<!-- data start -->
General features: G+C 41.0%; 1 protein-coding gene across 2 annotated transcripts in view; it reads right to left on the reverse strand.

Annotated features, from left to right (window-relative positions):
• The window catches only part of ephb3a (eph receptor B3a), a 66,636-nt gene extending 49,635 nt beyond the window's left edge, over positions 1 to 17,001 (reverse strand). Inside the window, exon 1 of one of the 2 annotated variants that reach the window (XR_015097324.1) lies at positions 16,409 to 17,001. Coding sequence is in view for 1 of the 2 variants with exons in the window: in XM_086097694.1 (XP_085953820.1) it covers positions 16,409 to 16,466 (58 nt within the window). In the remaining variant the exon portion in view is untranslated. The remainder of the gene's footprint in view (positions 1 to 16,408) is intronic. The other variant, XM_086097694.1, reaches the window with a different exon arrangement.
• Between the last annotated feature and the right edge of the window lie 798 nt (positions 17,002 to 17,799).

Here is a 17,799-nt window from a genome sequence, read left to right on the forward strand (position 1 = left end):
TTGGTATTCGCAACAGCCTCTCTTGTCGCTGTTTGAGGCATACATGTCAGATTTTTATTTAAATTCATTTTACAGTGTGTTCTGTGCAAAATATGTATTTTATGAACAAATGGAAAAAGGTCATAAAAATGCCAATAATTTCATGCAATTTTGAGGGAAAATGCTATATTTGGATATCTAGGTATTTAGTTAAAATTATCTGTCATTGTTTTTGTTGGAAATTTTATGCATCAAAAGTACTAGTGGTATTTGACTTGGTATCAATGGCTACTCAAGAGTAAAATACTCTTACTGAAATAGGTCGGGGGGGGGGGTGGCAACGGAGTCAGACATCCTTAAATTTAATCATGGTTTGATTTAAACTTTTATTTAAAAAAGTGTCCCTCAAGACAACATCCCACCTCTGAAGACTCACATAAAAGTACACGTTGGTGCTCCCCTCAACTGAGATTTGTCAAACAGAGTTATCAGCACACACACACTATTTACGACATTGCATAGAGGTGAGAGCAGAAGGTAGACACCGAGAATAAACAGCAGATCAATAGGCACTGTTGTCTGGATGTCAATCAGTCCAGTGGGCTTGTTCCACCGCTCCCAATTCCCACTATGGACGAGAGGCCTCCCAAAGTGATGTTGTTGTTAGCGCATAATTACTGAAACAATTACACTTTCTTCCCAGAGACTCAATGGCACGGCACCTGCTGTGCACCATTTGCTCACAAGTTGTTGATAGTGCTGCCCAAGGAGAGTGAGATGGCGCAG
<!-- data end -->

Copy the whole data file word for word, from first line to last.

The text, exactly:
General features: G+C 41.0%; 1 protein-coding gene across 2 annotated transcripts in view; it reads right to left on the reverse strand.

Annotated features, from left to right (window-relative positions):
• The window catches only part of ephb3a (eph receptor B3a), a 66,636-nt gene extending 49,635 nt beyond the window's left edge, over positions 1 to 17,001 (reverse strand). Inside the window, exon 1 of one of the 2 annotated variants that reach the window (XR_015097324.1) lies at positions 16,409 to 17,001. Coding sequence is in view for 1 of the 2 variants with exons in the window: in XM_086097694.1 (XP_085953820.1) it covers positions 16,409 to 16,466 (58 nt within the window). In the remaining variant the exon portion in view is untranslated. The remainder of the gene's footprint in view (positions 1 to 16,408) is intronic. The other variant, XM_086097694.1, reaches the window with a different exon arrangement.
• Between the last annotated feature and the right edge of the window lie 798 nt (positions 17,002 to 17,799).

Here is a 17,799-nt window from a genome sequence, read left to right on the forward strand (position 1 = left end):
TTGGTATTCGCAACAGCCTCTCTTGTCGCTGTTTGAGGCATACATGTCAGATTTTTATTTAAATTCATTTTACAGTGTGTTCTGTGCAAAATATGTATTTTATGAACAAATGGAAAAAGGTCATAAAAATGCCAATAATTTCATGCAATTTTGAGGGAAAATGCTATATTTGGATATCTAGGTATTTAGTTAAAATTATCTGTCATTGTTTTTGTTGGAAATTTTATGCATCAAAAGTACTAGTGGTATTTGACTTGGTATCAATGGCTACTCAAGAGTAAAATACTCTTACTGAAATAGGTCGGGGGGGGGGGTGGCAACGGAGTCAGACATCCTTAAATTTAATCATGGTTTGATTTAAACTTTTATTTAAAAAAGTGTCCCTCAAGACAACATCCCACCTCTGAAGACTCACATAAAAGTACACGTTGGTGCTCCCCTCAACTGAGATTTGTCAAACAGAGTTATCAGCACACACACACTATTTACGACATTGCATAGAGGTGAGAGCAGAAGGTAGACACCGAGAATAAACAGCAGATCAATAGGCACTGTTGTCTGGATGTCAATCAGTCCAGTGGGCTTGTTCCACCGCTCCCAATTCCCACTATGGACGAGAGGCCTCCCAAAGTGATGTTGTTGTTAGCGCATAATTACTGAAACAATTACACTTTCTTCCCAGAGACTCAATGGCACGGCACCTGCTGTGCACCATTTGCTCACAAGTTGTTGATAGTGCTGCCCAAGGAGAGTGAGATGGCGCAG